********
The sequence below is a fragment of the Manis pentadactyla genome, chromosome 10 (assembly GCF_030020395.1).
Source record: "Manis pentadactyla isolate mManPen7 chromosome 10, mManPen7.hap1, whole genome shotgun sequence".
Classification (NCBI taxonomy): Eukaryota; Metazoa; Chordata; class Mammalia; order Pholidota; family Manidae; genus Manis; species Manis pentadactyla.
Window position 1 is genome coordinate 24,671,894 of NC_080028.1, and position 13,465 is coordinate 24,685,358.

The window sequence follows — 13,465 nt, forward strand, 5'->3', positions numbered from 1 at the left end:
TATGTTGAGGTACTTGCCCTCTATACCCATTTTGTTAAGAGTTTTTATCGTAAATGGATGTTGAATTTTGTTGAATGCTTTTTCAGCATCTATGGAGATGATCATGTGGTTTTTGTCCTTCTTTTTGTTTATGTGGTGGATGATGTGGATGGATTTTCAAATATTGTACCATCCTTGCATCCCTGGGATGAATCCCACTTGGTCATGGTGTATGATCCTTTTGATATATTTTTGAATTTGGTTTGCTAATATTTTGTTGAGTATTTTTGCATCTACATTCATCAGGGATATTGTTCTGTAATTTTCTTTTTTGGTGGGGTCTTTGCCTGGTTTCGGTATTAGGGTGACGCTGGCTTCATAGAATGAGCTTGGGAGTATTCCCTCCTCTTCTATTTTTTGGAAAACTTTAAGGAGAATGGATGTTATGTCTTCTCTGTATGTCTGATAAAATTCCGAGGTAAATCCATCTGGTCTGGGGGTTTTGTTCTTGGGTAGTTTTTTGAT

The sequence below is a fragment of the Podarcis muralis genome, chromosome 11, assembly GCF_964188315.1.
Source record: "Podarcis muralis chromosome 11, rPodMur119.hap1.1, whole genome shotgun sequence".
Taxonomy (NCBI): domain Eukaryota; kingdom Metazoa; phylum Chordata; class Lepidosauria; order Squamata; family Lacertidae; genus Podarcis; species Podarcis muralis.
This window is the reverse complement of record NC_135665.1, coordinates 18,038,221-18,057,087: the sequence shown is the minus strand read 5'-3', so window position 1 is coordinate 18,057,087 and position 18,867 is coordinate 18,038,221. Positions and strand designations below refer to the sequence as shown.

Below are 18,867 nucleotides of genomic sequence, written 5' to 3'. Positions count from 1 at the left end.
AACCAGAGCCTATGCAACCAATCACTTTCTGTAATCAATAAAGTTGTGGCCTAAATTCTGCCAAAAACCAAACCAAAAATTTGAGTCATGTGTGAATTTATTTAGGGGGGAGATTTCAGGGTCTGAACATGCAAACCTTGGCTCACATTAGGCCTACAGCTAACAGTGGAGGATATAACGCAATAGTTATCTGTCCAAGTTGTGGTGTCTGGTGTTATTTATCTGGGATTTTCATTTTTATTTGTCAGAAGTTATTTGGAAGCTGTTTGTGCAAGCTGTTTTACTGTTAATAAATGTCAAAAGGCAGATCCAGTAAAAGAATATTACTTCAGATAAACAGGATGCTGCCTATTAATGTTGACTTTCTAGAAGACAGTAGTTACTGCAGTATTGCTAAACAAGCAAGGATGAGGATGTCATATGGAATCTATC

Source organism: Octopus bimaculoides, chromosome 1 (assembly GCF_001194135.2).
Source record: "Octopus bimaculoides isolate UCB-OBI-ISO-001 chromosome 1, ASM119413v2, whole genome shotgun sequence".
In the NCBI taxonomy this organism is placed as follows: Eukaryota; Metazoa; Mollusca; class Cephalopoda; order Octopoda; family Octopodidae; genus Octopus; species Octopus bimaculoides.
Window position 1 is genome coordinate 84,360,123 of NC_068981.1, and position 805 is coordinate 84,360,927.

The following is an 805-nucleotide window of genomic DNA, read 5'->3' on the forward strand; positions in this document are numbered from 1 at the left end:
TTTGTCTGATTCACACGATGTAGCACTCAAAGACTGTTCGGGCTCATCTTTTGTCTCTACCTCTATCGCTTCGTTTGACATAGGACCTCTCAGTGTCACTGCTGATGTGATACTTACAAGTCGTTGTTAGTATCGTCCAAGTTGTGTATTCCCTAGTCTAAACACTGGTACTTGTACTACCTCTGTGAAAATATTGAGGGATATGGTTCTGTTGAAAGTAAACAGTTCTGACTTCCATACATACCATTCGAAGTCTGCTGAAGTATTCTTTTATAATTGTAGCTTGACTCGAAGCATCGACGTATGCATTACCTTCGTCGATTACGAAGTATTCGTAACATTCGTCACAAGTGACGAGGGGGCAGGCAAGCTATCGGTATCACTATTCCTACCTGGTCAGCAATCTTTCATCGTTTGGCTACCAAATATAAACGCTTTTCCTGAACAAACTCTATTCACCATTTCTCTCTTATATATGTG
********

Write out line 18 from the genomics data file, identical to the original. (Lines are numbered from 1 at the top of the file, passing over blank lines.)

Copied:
TTTGTCTGATTCACACGATGTAGCACTCAAAGACTGTTCGGGCTCATCTTTTGTCTCTACCTCTATCGCTTCGTTTGACATAGGACCTCTCAGTGTCACTGCTGATGTGATACTTACAAGTCGTTGTTAGTATCGTCCAAGTTGTGTATTCCCTAGTCTAAACACTGGTACTTGTACTACCTCTGTGAAAATATTGAGGGATATGGTTCTGTTGAAAGTAAACAGTTCTGACTTCCATACATACCATTCGAAGTCTGCTGAAGTATTCTTTTATAATTGTAGCTTGACTCGAAGCATCGACGTATGCATTACCTTCGTCGATTACGAAGTATTCGTAACATTCGTCACAAGTGACGAGGGGGCAGGCAAGCTATCGGTATCACTATTCCTACCTGGTCAGCAATCTTTCATCGTTTGGCTACCAAATATAAACGCTTTTCCTGAACAAACTCTATTCACCATTTCTCTCTTATATATGTG